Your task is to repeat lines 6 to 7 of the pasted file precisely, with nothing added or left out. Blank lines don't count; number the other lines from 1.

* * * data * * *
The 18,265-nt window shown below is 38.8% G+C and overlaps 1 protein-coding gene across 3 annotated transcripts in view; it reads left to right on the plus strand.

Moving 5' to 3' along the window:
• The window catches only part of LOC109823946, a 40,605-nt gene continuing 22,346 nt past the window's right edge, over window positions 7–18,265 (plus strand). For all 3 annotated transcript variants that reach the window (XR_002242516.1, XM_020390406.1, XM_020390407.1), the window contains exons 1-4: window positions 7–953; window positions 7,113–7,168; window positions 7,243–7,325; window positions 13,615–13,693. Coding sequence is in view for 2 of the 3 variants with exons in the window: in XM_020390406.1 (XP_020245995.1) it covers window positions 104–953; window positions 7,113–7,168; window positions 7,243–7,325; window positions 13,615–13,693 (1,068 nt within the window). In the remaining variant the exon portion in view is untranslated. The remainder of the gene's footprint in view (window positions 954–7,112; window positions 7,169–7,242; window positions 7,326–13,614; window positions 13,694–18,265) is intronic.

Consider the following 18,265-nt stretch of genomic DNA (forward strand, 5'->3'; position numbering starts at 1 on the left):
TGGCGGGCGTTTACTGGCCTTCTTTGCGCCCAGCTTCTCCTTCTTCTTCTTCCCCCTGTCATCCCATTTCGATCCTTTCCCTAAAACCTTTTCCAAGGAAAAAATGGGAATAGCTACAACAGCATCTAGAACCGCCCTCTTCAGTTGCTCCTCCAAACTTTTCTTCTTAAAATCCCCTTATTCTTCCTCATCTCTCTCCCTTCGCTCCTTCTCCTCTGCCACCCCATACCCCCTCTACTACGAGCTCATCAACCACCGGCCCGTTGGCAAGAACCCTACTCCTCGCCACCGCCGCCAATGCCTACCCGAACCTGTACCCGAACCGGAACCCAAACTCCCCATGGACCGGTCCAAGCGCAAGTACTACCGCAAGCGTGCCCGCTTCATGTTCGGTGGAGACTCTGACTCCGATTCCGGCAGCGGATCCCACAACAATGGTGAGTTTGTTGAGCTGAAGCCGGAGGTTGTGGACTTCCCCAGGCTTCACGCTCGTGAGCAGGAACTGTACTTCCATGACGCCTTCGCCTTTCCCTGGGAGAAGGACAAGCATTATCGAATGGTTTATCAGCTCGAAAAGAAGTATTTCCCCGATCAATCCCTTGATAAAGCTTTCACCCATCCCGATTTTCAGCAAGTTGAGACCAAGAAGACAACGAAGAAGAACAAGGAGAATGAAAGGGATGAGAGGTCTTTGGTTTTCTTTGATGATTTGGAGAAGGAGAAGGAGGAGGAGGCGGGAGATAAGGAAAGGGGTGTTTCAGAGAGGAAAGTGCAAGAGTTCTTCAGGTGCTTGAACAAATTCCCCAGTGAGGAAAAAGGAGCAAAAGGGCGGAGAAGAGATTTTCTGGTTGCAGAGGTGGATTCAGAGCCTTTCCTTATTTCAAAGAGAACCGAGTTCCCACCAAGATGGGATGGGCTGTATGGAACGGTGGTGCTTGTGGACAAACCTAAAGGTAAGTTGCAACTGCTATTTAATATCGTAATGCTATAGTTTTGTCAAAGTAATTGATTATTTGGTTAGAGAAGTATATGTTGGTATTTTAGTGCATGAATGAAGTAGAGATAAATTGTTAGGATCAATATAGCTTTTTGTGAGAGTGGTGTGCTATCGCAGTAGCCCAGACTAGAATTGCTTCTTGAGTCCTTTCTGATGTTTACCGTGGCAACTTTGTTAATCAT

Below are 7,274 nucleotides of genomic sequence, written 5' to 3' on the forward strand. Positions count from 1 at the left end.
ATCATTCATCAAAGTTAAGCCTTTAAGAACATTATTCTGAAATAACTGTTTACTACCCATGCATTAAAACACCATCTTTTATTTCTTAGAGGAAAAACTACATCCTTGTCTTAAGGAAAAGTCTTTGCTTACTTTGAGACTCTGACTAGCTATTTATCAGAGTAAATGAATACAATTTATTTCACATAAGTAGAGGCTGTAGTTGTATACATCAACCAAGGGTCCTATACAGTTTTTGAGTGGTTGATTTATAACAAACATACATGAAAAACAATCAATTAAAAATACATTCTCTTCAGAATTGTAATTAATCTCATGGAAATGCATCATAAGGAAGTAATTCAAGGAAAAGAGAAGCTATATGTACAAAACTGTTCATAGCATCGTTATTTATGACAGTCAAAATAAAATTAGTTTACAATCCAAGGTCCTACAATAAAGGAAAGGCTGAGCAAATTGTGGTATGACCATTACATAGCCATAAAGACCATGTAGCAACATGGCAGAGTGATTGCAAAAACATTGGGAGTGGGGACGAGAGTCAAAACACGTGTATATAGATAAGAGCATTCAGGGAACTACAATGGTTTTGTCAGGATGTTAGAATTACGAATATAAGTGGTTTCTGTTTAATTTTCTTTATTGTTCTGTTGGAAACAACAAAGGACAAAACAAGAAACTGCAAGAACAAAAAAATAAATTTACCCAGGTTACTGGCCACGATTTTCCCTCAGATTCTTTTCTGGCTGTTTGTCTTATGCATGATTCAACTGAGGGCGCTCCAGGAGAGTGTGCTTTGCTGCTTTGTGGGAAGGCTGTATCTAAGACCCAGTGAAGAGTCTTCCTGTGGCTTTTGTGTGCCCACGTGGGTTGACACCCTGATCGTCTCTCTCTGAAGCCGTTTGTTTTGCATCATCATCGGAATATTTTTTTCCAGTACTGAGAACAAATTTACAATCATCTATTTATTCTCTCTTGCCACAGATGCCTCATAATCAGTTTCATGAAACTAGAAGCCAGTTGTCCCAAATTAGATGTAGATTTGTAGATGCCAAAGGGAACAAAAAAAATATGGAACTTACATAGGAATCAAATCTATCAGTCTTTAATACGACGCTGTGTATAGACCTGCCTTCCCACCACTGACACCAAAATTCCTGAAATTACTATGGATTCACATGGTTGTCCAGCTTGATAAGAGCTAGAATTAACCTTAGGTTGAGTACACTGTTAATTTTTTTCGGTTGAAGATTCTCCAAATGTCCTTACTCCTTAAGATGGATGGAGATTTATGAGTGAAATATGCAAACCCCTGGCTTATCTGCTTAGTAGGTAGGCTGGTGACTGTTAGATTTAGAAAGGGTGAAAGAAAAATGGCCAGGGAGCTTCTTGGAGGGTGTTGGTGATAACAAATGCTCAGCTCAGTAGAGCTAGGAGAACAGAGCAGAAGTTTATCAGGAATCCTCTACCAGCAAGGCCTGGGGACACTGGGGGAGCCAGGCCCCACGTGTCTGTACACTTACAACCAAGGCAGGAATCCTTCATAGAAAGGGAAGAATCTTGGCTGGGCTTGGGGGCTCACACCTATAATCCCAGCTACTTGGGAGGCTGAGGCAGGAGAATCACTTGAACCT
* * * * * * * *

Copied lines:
Below are 7,274 nucleotides of genomic sequence, written 5' to 3' on the forward strand. Positions count from 1 at the left end.
ATCATTCATCAAAGTTAAGCCTTTAAGAACATTATTCTGAAATAACTGTTTACTACCCATGCATTAAAACACCATCTTTTATTTCTTAGAGGAAAAACTACATCCTTGTCTTAAGGAAAAGTCTTTGCTTACTTTGAGACTCTGACTAGCTATTTATCAGAGTAAATGAATACAATTTATTTCACATAAGTAGAGGCTGTAGTTGTATACATCAACCAAGGGTCCTATACAGTTTTTGAGTGGTTGATTTATAACAAACATACATGAAAAACAATCAATTAAAAATACATTCTCTTCAGAATTGTAATTAATCTCATGGAAATGCATCATAAGGAAGTAATTCAAGGAAAAGAGAAGCTATATGTACAAAACTGTTCATAGCATCGTTATTTATGACAGTCAAAATAAAATTAGTTTACAATCCAAGGTCCTACAATAAAGGAAAGGCTGAGCAAATTGTGGTATGACCATTACATAGCCATAAAGACCATGTAGCAACATGGCAGAGTGATTGCAAAAACATTGGGAGTGGGGACGAGAGTCAAAACACGTGTATATAGATAAGAGCATTCAGGGAACTACAATGGTTTTGTCAGGATGTTAGAATTACGAATATAAGTGGTTTCTGTTTAATTTTCTTTATTGTTCTGTTGGAAACAACAAAGGACAAAACAAGAAACTGCAAGAACAAAAAAATAAATTTACCCAGGTTACTGGCCACGATTTTCCCTCAGATTCTTTTCTGGCTGTTTGTCTTATGCATGATTCAACTGAGGGCGCTCCAGGAGAGTGTGCTTTGCTGCTTTGTGGGAAGGCTGTATCTAAGACCCAGTGAAGAGTCTTCCTGTGGCTTTTGTGTGCCCACGTGGGTTGACACCCTGATCGTCTCTCTCTGAAGCCGTTTGTTTTGCATCATCATCGGAATATTTTTTTCCAGTACTGAGAACAAATTTACAATCATCTATTTATTCTCTCTTGCCACAGATGCCTCATAATCAGTTTCATGAAACTAGAAGCCAGTTGTCCCAAATTAGATGTAGATTTGTAGATGCCAAAGGGAACAAAAAAAATATGGAACTTACATAGGAATCAAATCTATCAGTCTTTAATACGACGCTGTGTATAGACCTGCCTTCCCACCACTGACACCAAAATTCCTGAAATTACTATGGATTCACATGGTTGTCCAGCTTGATAAGAGCTAGAATTAACCTTAGGTTGAGTACACTGTTAATTTTTTTCGGTTGAAGATTCTCCAAATGTCCTTACTCCTTAAGATGGATGGAGATTTATGAGTGAAATATGCAAACCCCTGGCTTATCTGCTTAGTAGGTAGGCTGGTGACTGTTAGATTTAGAAAGGGTGAAAGAAAAATGGCCAGGGAGCTTCTTGGAGGGTGTTGGTGATAACAAATGCTCAGCTCAGTAGAGCTAGGAGAACAGAGCAGAAGTTTATCAGGAATCCTCTACCAGCAAGGCCTGGGGACACTGGGGGAGCCAGGCCCCACGTGTCTGTACACTTACAACCAAGGCAGGAATCCTTCATAGAAAGGGAAGAATCTTGGCTGGGCTTGGGGGCTCACACCTATAATCCCAGCTACTTGGGAGGCTGAGGCAGGAGAATCACTTGAACCT